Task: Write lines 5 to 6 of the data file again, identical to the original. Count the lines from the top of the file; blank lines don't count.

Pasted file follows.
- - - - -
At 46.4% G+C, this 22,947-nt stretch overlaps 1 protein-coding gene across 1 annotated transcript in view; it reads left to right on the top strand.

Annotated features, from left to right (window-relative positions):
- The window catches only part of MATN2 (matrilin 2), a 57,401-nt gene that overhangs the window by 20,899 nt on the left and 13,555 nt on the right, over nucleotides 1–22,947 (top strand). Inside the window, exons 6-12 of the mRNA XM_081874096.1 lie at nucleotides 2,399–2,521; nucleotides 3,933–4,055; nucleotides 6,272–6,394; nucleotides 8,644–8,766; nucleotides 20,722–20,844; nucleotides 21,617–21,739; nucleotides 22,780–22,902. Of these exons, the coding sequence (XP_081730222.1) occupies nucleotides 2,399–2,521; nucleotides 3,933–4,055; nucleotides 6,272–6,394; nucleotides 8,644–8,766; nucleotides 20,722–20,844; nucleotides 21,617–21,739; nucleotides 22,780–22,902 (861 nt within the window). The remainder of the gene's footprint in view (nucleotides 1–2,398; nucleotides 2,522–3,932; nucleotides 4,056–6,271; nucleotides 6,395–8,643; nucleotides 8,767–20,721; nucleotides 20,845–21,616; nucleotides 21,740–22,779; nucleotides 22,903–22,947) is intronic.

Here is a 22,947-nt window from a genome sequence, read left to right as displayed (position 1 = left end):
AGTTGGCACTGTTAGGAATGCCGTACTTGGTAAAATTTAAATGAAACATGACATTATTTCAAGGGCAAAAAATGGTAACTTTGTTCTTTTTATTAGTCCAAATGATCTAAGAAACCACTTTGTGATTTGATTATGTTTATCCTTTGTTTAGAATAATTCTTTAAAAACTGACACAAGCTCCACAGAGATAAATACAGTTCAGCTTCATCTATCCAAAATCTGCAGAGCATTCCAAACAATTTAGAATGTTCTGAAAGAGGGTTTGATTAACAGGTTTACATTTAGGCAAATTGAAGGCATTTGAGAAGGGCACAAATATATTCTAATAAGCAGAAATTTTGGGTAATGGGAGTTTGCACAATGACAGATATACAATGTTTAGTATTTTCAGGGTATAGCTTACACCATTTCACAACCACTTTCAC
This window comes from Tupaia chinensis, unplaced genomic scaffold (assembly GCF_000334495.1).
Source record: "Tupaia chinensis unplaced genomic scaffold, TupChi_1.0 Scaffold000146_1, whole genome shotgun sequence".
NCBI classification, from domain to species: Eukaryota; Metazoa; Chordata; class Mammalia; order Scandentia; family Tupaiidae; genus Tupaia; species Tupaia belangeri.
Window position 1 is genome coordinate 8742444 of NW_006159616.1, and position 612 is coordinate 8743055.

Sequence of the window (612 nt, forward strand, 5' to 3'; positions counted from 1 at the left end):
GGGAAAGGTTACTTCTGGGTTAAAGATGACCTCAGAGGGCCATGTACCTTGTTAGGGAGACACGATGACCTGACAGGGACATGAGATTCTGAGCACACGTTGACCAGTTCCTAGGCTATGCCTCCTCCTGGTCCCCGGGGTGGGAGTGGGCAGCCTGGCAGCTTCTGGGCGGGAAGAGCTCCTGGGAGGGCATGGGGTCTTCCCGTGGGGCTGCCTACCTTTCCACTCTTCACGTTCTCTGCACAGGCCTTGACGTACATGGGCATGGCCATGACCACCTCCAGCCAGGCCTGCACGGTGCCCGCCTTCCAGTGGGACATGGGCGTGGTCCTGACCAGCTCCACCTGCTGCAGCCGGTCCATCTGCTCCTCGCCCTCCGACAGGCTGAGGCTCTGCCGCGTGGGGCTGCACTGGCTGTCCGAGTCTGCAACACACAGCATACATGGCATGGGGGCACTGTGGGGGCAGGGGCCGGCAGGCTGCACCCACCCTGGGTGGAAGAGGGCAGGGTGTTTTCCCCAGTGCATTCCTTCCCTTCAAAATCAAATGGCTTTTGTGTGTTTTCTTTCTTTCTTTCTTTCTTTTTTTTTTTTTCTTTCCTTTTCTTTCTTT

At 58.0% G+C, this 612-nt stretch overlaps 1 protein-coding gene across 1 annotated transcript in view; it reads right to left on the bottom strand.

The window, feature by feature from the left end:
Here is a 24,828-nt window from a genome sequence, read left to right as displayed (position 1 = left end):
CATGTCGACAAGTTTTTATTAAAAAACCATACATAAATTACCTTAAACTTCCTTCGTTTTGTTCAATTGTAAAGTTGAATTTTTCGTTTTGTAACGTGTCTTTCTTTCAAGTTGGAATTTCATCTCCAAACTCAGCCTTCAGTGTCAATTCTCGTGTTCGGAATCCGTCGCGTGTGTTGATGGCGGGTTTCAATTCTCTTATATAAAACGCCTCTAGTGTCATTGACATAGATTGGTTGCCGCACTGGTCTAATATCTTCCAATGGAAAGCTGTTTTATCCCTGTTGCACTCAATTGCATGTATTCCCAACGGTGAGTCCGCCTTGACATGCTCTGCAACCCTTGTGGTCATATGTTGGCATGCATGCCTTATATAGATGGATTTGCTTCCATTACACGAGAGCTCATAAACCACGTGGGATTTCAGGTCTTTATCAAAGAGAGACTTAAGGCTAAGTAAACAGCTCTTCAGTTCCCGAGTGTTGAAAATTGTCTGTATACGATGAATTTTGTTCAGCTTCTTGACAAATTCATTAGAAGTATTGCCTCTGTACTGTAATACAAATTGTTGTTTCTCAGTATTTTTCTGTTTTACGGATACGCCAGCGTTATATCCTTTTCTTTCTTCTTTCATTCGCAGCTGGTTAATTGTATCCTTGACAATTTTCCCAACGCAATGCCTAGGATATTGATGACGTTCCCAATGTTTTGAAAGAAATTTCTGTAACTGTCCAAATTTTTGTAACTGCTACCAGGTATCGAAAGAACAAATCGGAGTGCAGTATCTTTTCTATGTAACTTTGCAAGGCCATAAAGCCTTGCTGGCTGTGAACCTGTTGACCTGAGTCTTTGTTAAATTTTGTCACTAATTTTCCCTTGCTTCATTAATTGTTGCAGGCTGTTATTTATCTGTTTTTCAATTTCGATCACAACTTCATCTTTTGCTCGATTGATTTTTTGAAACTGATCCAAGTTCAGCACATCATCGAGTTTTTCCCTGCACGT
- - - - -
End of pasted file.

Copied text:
AGTTGGCACTGTTAGGAATGCCGTACTTGGTAAAATTTAAATGAAACATGACATTATTTCAAGGGCAAAAAATGGTAACTTTGTTCTTTTTATTAGTCCAAATGATCTAAGAAACCACTTTGTGATTTGATTATGTTTATCCTTTGTTTAGAATAATTCTTTAAAAACTGACACAAGCTCCACAGAGATAAATACAGTTCAGCTTCATCTATCCAAAATCTGCAGAGCATTCCAAACAATTTAGAATGTTCTGAAAGAGGGTTTGATTAACAGGTTTACATTTAGGCAAATTGAAGGCATTTGAGAAGGGCACAAATATATTCTAATAAGCAGAAATTTTGGGTAATGGGAGTTTGCACAATGACAGATATACAATGTTTAGTATTTTCAGGGTATAGCTTACACCATTTCACAACCACTTTCAC
This window comes from Tupaia chinensis, unplaced genomic scaffold (assembly GCF_000334495.1).